The other aspect that Fresh Baby had to confront was the product’s unique selling proposition (USP). “When we originally [launched] the product, we really focused more on the healthy aspects,” notes Tallman. “But, the overwhelming number-one consumer benefit that we heard over and over again was, ‘Wow! I can’t believe how easy this is.’” Thus, the company altered its USP. “We’re the only product for making baby food in less than 30 minutes a week. The kit comes in a box. You open it up; you get started. It’s easy. It’s convenient. There’s no reason why you don’t have 30 minutes to give your child more healthy and all natural foods,” explains Tallman.

The other benefit is that preparing food at home gives caregivers enhanced control of their baby’s diet and knowledge of what ingredients are used in the meal. In addition, buying fresh saves parents or caregivers money, as homemade food averages $55 during the child’s first year compared to $300-$500 with processed alternatives, according to the company.

At the Natural Products Expo East, Fresh Baby’s kit became a “Most Innovative” award finalist.

“One of the biggest challenges that we met very early on was at our first trade show,” notes Tallman. Fresh Baby exhibited the kit at the Natural Products Expo. Tallman says their product had nice packaging with soft colors that gave a boutique look to the kit. However, she confesses that she didn’t believe the packaging was that important, especially if a product was being displayed in a baby boutique.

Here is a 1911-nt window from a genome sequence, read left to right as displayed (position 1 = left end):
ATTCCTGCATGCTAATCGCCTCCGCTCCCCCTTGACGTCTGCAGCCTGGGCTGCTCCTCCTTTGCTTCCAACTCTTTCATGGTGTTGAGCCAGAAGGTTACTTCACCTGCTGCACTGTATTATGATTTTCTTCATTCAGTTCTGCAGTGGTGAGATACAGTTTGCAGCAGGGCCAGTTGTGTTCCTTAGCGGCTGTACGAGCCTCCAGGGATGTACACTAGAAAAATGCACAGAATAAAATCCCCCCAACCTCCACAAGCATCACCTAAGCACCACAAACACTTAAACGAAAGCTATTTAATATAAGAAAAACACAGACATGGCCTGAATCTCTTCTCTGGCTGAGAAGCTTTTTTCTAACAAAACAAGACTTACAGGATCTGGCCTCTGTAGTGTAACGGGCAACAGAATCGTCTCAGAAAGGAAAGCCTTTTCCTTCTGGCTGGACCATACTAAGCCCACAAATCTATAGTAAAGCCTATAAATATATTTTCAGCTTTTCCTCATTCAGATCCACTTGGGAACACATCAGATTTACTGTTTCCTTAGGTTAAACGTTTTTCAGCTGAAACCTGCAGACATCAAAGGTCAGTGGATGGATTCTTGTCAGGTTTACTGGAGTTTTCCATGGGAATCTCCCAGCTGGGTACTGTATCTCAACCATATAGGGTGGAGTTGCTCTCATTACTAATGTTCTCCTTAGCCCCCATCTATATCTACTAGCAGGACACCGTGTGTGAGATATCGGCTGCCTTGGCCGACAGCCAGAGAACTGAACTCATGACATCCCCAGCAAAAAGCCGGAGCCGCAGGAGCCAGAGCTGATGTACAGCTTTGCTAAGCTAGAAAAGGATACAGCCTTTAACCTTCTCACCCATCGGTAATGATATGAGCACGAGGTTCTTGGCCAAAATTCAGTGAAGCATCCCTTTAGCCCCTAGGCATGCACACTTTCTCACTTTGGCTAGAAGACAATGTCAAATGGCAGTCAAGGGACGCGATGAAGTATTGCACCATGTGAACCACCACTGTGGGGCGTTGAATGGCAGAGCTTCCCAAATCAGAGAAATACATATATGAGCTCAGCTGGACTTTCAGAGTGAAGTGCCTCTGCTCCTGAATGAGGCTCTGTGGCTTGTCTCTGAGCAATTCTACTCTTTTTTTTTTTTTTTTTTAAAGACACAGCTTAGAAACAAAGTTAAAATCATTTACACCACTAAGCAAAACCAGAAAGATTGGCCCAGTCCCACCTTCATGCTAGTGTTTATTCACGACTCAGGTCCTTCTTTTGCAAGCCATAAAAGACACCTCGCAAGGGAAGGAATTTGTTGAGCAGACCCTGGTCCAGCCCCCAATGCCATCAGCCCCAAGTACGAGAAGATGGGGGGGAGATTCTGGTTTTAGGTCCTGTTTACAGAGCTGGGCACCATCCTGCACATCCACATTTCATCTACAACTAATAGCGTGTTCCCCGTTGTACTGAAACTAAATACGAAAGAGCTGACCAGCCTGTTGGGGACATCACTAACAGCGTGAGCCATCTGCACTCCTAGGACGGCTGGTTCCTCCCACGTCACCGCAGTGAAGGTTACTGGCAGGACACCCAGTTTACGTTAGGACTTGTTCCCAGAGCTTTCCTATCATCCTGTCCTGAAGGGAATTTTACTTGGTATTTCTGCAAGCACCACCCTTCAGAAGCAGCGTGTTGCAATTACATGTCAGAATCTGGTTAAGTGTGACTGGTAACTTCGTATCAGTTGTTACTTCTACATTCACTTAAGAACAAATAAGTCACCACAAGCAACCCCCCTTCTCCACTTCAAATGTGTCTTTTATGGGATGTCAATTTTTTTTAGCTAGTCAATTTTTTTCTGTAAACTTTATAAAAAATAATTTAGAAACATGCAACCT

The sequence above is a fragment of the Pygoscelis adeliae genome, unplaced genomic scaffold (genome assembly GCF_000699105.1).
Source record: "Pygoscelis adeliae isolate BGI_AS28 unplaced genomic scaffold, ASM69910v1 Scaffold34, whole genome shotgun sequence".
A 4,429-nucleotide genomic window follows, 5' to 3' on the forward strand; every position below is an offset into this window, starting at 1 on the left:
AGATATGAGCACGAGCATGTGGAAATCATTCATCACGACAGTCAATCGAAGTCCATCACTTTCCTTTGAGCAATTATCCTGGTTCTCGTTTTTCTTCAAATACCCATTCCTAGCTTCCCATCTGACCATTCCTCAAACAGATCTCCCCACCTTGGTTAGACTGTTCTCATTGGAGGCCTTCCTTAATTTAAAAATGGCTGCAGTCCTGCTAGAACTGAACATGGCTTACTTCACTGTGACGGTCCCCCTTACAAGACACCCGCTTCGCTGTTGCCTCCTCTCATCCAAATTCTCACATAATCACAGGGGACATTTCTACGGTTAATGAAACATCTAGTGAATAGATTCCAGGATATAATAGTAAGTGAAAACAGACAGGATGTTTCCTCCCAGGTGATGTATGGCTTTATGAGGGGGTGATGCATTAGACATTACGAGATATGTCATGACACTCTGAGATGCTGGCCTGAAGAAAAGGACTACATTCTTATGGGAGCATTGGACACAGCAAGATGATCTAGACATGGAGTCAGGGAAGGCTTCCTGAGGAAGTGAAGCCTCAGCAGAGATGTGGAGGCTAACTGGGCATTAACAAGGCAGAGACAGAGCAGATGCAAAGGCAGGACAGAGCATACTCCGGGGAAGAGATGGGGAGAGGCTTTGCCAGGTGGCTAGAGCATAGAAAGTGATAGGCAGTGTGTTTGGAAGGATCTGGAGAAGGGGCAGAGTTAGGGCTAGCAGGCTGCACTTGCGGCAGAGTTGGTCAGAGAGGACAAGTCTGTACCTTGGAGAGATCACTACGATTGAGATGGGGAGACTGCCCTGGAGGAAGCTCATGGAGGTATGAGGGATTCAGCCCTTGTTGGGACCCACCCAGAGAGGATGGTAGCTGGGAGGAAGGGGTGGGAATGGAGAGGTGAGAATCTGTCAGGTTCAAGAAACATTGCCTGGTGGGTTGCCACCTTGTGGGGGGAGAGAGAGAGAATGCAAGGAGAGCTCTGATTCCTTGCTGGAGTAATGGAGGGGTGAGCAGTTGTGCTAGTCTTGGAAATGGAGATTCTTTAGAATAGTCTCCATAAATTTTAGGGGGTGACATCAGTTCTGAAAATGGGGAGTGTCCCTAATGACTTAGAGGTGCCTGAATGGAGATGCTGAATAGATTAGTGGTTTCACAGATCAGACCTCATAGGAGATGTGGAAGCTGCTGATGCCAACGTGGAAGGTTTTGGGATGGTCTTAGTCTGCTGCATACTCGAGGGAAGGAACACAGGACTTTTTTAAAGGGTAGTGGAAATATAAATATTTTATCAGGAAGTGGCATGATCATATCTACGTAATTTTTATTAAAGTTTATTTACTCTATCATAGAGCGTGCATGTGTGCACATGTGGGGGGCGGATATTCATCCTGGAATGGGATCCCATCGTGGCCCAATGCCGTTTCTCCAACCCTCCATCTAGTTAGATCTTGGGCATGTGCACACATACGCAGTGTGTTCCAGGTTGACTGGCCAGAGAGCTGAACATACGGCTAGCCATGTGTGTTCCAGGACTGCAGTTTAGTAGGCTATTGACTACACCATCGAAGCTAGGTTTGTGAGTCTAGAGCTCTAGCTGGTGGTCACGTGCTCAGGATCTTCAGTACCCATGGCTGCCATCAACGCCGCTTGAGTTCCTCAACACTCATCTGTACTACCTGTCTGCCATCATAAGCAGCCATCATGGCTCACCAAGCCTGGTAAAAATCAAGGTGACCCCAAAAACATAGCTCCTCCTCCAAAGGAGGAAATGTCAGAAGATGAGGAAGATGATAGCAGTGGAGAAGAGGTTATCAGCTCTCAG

Tallman describes exhibiting the kit at the trade show when a frozen foods manager from a major grocery store chain approached their booth. “[He walked] up and said, ‘You have the best idea I’ve seen at the show but your packaging is horrible!’ And we were like, ‘Come back here! Tell us what’s wrong with it,’” she says. The man explained to them that on a grocery store shelf, you have three seconds to draw the customer to your product. “You need bold colors. You need to change the name,” he told them. Although the man spoke bluntly, Tallman says it was exactly what they needed to hear.

“That in itself was probably the biggest hurdle that we had to meet, because we had to look like a Gerber or a Beechnut,” she admits. The other hurdle was the fact that the product was not food. Non-food products are purchased by a different buyer in the store who must negotiate shelf space in the food aisle. “That is something that we continue to deal with, and all non-food products have that same problem. So, there’s no magic solution,” Tallman says. The company did revamp its packaging but decided to keep the name. In 2004, with its new packaging, Fresh Baby was voted one of the top five new products at Natural Foods Expo East.